Democratic Sens. Ed Markey and Joe Manchin on Monday promised a showdown on the Senate floor this week over the opioid abuse epidemic as the chamber prepares to vote on whether Robert Califf should lead the Food and Drug Administration.
Markey of Massachusetts and West Virginia’s Manchin said they will speak about opioids on the floor after Monday’s procedural vote and before a final vote on confirmation later this week. The two senators said they plan to talk on the floor for up to 30 hours to delay a final vote on Califf.
“It is absolutely essential that we have kind of a showdown in the Senate on the issue,” Markey said at a news conference Monday.
The two senators, who each have “holds” on President Obama’s pick to be FDA commissioner, say Califf’s ties to the pharmaceutical industry are too strong for him to oversee what they consider a necessary cultural shift at the agency. Califf, who is currently a deputy commissioner at the FDA, led a research institute at Duke University that worked with pharmaceutical companies, and he has received consulting fees from the industry.
The Senate Health, Education, Labor and Pensions Committee approved Califf’s nomination last month. No committee member voted against him.
Presidential contender Sen. Bernie Sanders (I-Vt.) also has a hold on Califf’s nomination because of his ties to the drug industry. Sen. Kelly Ayotte (R-N.H.) has expressed reservations about Califf as well.
Markey said he and Manchin don’t have a hard count of the senators who oppose Califf, nor did he say if other senators have committed to joining them to speak on the floor to delay a final vote. “We’re going to do everything humanly possible,” Manchin said. “We have a lot of senators, hopefully, that we can engage.”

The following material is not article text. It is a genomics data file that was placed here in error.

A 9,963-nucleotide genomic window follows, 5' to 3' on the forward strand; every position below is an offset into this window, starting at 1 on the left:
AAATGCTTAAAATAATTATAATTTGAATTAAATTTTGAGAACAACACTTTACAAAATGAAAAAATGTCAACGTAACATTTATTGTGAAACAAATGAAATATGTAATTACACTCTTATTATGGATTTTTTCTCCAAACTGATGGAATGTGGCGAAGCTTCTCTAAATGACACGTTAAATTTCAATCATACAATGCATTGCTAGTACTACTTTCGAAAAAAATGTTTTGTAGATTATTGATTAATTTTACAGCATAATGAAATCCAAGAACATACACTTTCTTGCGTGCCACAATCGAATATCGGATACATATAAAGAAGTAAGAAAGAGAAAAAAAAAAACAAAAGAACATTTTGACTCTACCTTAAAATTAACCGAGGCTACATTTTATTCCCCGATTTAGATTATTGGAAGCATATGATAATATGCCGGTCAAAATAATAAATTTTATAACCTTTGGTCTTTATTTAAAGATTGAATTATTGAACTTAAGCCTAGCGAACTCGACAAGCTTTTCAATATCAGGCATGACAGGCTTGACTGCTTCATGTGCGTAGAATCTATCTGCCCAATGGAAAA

Both Markey and Manchin said the FDA has too easily approved prescription opioids, and that it isn’t convening advisory panels when necessary.
Additionally, Markey said, Califf and Health and Human Services Secretary Sylvia Mathews Burwell have not given straight answers when asked about convening those committees. They have then decided that future approval for opioids would not require those reviews.
In a tacit acknowledgment that their protests on Califf’s nomination won’t stop him from being confirmed, the two senators vowed to take their complaints to the annual appropriations process. “Whether we win or lose, this is going to be a struggle that actually is going to go into the appropriations process, into the authorization process, bills that are going to be coming down the line,” Markey said.
When asked whether they would withhold funding from the FDA over the topic, Manchin said if the agency was not willing to change its mission statement, “Absolutely.”
Any attempt to withhold funding from the agency would put Manchin up against caucus members such as Sen. Patty Murray (D-Wash.), the ranking member of the Health, Education, Labor and Pensions Committee. Murray has vowed that a separate bill-drafting process on comprehensive medical innovation legislation will include language to invest in the FDA and the National Institutes of Health.
Manchin introduced legislation earlier this month that would require the FDA to add language to its mission statement pledging to address the opioid epidemic and protect public health.